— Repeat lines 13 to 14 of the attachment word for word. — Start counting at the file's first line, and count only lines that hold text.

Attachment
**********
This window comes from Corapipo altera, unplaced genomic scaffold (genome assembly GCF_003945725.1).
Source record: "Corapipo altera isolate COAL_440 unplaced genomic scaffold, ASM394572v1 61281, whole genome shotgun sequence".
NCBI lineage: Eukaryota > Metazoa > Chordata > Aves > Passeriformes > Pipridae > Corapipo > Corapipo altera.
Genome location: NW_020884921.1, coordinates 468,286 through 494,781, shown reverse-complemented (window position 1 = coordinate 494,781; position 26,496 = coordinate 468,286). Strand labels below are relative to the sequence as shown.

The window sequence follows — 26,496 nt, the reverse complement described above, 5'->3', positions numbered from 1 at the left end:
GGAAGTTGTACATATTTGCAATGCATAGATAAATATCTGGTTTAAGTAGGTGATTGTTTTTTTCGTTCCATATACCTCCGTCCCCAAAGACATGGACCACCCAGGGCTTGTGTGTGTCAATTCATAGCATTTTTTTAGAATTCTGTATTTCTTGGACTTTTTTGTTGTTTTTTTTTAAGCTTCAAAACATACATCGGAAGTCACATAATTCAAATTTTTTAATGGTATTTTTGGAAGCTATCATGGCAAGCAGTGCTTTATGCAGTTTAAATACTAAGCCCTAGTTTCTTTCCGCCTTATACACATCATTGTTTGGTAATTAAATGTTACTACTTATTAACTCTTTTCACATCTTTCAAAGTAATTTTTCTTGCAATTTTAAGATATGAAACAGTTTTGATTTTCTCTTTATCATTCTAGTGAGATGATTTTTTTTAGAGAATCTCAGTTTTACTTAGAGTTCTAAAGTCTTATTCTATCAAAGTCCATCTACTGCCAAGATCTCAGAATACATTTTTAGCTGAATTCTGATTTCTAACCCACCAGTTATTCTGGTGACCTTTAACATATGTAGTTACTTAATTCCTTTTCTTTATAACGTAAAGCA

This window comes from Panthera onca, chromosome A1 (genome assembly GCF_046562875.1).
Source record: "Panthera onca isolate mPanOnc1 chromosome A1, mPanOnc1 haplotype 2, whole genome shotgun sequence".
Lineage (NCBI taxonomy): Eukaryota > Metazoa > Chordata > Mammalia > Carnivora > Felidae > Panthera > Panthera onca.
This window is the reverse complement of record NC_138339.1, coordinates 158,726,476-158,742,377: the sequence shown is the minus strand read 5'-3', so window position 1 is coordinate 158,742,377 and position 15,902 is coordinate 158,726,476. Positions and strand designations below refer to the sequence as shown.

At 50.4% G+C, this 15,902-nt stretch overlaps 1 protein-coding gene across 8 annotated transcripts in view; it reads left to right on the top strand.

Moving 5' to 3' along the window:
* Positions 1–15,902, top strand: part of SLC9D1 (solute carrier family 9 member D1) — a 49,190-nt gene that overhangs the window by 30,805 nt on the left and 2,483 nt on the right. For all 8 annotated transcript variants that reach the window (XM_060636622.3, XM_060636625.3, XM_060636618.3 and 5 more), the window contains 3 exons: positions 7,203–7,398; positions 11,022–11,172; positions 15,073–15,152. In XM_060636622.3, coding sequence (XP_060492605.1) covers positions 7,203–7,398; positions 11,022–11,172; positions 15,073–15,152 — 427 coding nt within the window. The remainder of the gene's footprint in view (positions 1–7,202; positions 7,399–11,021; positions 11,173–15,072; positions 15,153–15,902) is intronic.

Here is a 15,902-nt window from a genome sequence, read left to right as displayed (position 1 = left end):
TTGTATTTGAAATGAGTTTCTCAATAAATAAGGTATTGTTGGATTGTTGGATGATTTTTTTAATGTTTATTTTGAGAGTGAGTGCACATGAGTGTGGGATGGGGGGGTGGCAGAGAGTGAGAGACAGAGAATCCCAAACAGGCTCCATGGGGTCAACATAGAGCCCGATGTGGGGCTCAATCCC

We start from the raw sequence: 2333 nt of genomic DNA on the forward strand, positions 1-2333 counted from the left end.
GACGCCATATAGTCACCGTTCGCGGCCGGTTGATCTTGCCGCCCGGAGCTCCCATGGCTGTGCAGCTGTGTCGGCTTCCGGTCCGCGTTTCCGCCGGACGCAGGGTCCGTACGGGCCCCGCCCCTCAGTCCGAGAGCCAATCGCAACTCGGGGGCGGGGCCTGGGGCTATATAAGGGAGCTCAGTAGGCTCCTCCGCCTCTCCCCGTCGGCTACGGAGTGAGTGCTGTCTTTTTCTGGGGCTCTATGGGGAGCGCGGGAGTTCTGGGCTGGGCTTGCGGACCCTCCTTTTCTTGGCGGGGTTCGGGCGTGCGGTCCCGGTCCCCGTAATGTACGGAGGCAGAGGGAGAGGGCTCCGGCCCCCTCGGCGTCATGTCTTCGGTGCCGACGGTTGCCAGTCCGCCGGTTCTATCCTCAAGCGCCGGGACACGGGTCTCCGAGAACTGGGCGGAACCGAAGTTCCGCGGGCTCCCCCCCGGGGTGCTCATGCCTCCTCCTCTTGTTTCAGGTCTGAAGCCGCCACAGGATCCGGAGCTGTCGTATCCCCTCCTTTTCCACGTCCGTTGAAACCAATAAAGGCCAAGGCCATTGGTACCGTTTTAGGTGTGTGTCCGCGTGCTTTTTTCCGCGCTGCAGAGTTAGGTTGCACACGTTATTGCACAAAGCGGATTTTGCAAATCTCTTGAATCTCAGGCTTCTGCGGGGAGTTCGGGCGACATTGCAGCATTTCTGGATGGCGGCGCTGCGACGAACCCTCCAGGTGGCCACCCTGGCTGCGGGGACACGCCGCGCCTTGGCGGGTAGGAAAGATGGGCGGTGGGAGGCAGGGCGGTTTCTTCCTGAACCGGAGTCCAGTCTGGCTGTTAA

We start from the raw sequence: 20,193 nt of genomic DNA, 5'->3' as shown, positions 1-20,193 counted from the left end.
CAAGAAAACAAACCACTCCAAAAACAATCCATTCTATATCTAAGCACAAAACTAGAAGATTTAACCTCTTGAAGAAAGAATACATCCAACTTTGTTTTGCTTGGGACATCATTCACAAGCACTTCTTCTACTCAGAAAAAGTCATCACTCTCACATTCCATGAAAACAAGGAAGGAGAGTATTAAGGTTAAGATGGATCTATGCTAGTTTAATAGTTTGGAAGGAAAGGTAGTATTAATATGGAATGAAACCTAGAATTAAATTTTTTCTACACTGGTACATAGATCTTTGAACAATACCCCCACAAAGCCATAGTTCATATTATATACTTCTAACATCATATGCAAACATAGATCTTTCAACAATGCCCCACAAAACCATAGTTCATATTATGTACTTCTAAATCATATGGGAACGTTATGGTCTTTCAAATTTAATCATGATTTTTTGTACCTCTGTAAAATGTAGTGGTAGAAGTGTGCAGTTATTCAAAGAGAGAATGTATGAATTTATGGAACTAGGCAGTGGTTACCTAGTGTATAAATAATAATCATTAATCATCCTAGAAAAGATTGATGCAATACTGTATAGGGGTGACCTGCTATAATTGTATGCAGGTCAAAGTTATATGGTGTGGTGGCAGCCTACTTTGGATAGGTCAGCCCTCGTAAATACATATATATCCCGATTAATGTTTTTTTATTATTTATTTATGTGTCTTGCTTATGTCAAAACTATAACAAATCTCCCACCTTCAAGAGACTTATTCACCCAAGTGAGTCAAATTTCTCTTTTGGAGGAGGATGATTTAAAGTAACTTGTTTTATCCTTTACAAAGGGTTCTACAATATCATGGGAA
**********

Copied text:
* Positions 1–15,902, top strand: part of SLC9D1 (solute carrier family 9 member D1) — a 49,190-nt gene that overhangs the window by 30,805 nt on the left and 2,483 nt on the right. For all 8 annotated transcript variants that reach the window (XM_060636622.3, XM_060636625.3, XM_060636618.3 and 5 more), the window contains 3 exons: positions 7,203–7,398; positions 11,022–11,172; positions 15,073–15,152. In XM_060636622.3, coding sequence (XP_060492605.1) covers positions 7,203–7,398; positions 11,022–11,172; positions 15,073–15,152 — 427 coding nt within the window. The remainder of the gene's footprint in view (positions 1–7,202; positions 7,399–11,021; positions 11,173–15,072; positions 15,153–15,902) is intronic.

Here is a 15,902-nt window from a genome sequence, read left to right as displayed (position 1 = left end):